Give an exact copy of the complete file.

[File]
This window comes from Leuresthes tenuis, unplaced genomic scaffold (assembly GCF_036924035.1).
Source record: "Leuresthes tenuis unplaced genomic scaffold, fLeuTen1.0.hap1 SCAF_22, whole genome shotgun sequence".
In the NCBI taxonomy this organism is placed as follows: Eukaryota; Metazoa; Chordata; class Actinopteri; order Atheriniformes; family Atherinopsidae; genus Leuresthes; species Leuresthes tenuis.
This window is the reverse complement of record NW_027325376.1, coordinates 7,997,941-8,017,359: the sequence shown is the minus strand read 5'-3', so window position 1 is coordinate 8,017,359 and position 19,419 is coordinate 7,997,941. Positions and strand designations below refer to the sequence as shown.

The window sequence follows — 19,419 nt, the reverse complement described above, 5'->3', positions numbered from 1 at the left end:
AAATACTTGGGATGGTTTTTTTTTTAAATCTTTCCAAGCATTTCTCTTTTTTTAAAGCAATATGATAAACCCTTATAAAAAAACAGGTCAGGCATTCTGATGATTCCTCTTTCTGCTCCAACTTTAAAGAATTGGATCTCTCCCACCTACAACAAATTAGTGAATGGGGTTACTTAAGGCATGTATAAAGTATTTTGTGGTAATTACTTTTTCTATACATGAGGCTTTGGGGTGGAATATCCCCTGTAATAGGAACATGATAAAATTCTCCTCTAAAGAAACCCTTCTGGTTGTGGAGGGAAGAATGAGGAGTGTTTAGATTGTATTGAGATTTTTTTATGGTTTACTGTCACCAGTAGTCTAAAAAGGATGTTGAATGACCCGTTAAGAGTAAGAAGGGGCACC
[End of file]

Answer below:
This window comes from Leuresthes tenuis, unplaced genomic scaffold (assembly GCF_036924035.1).
Source record: "Leuresthes tenuis unplaced genomic scaffold, fLeuTen1.0.hap1 SCAF_22, whole genome shotgun sequence".
In the NCBI taxonomy this organism is placed as follows: Eukaryota; Metazoa; Chordata; class Actinopteri; order Atheriniformes; family Atherinopsidae; genus Leuresthes; species Leuresthes tenuis.
This window is the reverse complement of record NW_027325376.1, coordinates 7,997,941-8,017,359: the sequence shown is the minus strand read 5'-3', so window position 1 is coordinate 8,017,359 and position 19,419 is coordinate 7,997,941. Positions and strand designations below refer to the sequence as shown.

The window sequence follows — 19,419 nt, the reverse complement described above, 5'->3', positions numbered from 1 at the left end:
AAATACTTGGGATGGTTTTTTTTTTAAATCTTTCCAAGCATTTCTCTTTTTTTAAAGCAATATGATAAACCCTTATAAAAAAACAGGTCAGGCATTCTGATGATTCCTCTTTCTGCTCCAACTTTAAAGAATTGGATCTCTCCCACCTACAACAAATTAGTGAATGGGGTTACTTAAGGCATGTATAAAGTATTTTGTGGTAATTACTTTTTCTATACATGAGGCTTTGGGGTGGAATATCCCCTGTAATAGGAACATGATAAAATTCTCCTCTAAAGAAACCCTTCTGGTTGTGGAGGGAAGAATGAGGAGTGTTTAGATTGTATTGAGATTTTTTTATGGTTTACTGTCACCAGTAGTCTAAAAAGGATGTTGAATGACCCGTTAAGAGTAAGAAGGGGCACC